Théâtre National de l' Odéon



  • A theater in the Latin Quarter of Paris, which opened in 1781as the home of the Comédie-Française.In 1784 Beaumarchais's The Marriage of Figaro had its premierethere. The venue was renamed the Odéon in 1795, becoming oneof France's four state-supported theaters in 1807. It was reconstructedby the playwright and manager Louis-Benoît Picard (1769 - 1828)in 1816 but burned down two years later. Picard rebuilt it as a theaterfor light comedy and operetta and continued as manager until 1821.

    The Odéon established a reputation for serious dramain the 1830s. Sarah Bernhardt, who first played there in1866, was responsible for converting the theater into a field hospitalduring the siege of Paris (1870). In 1906 André Antoine (1858 - 1943)was appointed director and completely modernized the building. Underthe leadership (1922 - 30) of the director Firmin Gémier(1869 - 1933) the Odéon became virtually an avant-gardeNational People's Theatre. After World War II the Ministry of Artsmerged the Odéon company with the Comédie-Française,renaming the theater the Salle Luxembourg. The Odéon becameindependent of the Comédie-Française once more in 1959when Jean-Louis Barrault was appointed director; the venuewas now renamed the Théâtre de France. In 1966 riotsoccurred inside and outside the theater when Barrault produced Genet'splay about the Algerian war, The Screens. Further trouble eruptedin 1968 following a performance given as part of the Théâtredes Nations festival, when the theater became a base for student rioters.Barrault was dismissed and took his troupe away, leaving the theaterwithout a company. The Odéon reverted to this name and was reassignedin 1971 to the Comédie-Française, which used it mostly as avenue for new and avant-garde works or for visiting provincial and foreigncompanies.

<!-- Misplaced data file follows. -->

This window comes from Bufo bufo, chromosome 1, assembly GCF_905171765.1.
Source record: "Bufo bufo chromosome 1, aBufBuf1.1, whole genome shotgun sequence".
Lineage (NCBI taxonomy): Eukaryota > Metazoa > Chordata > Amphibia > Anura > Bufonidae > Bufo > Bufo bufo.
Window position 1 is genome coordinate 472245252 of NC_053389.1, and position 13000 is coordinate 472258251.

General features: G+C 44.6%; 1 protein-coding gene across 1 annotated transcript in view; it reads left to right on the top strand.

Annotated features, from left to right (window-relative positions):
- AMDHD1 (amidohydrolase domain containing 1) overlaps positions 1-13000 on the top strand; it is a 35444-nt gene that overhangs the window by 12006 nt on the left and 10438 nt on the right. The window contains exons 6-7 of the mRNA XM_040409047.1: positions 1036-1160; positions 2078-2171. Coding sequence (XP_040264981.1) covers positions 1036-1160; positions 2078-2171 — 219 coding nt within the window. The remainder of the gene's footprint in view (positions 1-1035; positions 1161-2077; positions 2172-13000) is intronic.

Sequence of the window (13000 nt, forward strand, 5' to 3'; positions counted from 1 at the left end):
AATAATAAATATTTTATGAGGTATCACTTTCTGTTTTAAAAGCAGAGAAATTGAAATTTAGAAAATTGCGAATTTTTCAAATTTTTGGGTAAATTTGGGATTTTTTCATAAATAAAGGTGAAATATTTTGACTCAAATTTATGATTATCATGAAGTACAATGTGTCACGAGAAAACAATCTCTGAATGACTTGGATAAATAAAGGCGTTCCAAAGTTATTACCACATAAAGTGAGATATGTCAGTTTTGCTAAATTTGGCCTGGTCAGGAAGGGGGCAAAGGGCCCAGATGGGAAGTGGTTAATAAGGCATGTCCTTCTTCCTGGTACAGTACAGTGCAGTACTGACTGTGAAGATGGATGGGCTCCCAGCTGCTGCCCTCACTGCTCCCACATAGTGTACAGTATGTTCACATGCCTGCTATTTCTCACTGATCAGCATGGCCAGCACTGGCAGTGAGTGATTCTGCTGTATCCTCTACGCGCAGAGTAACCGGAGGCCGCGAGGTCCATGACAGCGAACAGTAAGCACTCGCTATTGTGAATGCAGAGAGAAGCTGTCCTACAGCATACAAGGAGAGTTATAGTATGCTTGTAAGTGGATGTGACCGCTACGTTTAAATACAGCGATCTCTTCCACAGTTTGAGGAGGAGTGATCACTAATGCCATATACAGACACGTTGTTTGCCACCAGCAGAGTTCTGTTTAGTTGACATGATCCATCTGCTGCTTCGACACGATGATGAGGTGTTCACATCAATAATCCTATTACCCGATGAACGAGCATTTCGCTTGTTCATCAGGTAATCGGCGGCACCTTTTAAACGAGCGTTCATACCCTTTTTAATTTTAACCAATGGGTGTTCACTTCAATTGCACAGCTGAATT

A new chapter in the history of the Odéon began in 1983, whenit became home to Giorgio Strehler's Théâtre del'Europe, a body designed to facilitate cultural cooperation across theEU. The theater was officially renamed the Odéon-Théâtrede l'Europe in 1990.